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Manchuria under Yuan rule

Manchuria under Yuan rule
Liaoyang province
Province of the Yuan dynasty
Yuan dynasty and Manchuria.jpg
Manchuria within the Yuan dynasty under the Liaoyang province
CapitalYizhou[disambiguation needed]
 • TypeYuan hierarchy
• Established
• Disestablished
Preceded by
Succeeded by
Mongol Empire
Northern Yuan dynasty

Manchuria under Yuan rule refers to the Yuan dynasty's rule over Manchuria, including modern Northeast China and Outer Manchuria from the beginning to the end of the dynasty. Mongol rule over Manchuria was established during the Mongol Empire's conquest of the Jurchen Jin dynasty in the early 13th century. It became a part of the Yuan dynasty, division of the Mongol Empire, when the dynasty was founded by the Mongol leader Kublai Khan. Even after the overthrown of the Mongol Yuan dynasty by the Ming dynasty founded by native Chinese in 1368, Manchuria was still controlled by the Northern Yuan dynasty based in Mongolia for almost 20 years, until it was conquered by the Ming during the Ming military campaign against Naghachu and put under Ming rule.


Part of a series on the
History of Manchuria
The locations of Jurchen tribes in 1600s.jpg
Yuan dynasty, c. 1294.

Conquest of Manchuria

In 1211, after the conquest of Western Xia, Genghis Khan, the founder of the Mongol Empire mobilized an army to conquer the Jurchen Jin dynasty, which controlled North China and Manchuria. They successfully destroyed the Jin forts there. The Khitans under Yelü Liuge declared their allegiance to Genghis Khan and established nominally autonomous state in Manchuria in 1213. However, the Jin forces dispatched a punitive expedition against them. The Mongol general Jebe went there again and pushed out the Jin force. The Jin general, Puxian Wannu, rebelled against the Jin dynasty and founded the kingdom of Eastern Xia in Dongjing (Liaoyang) in 1215. Ögedei Khan's son Güyük crushed the Eastern Xia dynasty in 1233, pacifying southern Manchuria. Some time after 1234 Ögedei also subdued the Water Tatars in northern part of the region and began to receive falcons, harems and furs as taxation. During the conquest of Manchuria the Mongols had formed temporary alliances of convenience with many local groups, but by 1233 they had terminated many such relations and established military dominance in Manchuria.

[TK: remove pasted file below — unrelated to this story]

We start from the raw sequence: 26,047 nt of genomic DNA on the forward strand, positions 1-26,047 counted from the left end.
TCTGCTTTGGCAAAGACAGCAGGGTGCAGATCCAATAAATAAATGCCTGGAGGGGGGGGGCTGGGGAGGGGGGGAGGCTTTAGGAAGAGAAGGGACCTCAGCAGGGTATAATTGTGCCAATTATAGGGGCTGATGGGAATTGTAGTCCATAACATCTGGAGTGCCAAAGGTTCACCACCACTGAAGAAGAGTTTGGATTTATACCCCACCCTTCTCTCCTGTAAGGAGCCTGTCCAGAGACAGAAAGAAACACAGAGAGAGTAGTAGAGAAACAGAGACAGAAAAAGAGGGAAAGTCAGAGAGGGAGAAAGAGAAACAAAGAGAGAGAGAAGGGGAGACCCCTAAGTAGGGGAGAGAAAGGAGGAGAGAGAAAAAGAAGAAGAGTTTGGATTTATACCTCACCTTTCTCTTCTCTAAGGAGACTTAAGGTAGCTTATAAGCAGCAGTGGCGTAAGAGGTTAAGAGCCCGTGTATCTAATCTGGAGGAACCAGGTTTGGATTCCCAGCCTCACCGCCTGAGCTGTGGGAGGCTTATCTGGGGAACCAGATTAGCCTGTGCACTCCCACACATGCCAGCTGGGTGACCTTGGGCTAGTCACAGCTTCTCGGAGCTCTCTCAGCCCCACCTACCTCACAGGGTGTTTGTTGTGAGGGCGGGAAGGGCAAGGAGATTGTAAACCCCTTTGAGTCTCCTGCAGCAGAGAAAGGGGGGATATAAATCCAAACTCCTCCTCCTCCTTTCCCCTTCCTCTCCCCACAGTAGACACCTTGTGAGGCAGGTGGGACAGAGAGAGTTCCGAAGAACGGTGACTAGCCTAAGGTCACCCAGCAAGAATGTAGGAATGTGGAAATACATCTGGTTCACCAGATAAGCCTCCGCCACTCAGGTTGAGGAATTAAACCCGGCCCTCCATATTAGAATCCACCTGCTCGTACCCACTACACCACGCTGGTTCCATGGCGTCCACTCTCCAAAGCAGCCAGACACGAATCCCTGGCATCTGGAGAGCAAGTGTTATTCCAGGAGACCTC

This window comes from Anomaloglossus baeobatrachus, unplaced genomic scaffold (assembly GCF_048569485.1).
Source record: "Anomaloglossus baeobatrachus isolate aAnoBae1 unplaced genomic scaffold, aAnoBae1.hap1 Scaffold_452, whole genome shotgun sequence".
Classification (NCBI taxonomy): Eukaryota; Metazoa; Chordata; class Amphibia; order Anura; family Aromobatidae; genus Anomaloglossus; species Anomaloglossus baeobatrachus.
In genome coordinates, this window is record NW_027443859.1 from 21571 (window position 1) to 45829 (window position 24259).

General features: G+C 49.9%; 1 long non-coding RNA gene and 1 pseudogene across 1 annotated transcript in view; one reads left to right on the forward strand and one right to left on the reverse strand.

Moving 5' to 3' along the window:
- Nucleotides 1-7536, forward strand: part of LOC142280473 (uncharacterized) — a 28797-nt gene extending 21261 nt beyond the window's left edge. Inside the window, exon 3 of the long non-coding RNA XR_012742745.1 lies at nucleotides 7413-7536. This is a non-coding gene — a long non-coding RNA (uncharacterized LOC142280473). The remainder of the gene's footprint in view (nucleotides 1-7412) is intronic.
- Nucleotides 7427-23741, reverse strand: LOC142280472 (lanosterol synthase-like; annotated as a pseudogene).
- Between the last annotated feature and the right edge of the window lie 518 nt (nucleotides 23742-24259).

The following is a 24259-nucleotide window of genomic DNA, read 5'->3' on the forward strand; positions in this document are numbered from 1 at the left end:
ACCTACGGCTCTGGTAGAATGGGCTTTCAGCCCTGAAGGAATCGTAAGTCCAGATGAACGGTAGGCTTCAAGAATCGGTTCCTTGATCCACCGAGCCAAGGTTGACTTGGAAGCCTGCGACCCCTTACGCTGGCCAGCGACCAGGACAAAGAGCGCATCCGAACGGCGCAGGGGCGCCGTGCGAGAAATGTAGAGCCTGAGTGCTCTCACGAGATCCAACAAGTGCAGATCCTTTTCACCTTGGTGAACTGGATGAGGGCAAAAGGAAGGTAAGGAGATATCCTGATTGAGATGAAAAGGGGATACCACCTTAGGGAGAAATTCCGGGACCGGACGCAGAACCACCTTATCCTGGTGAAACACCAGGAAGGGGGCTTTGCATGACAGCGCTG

Yuan rule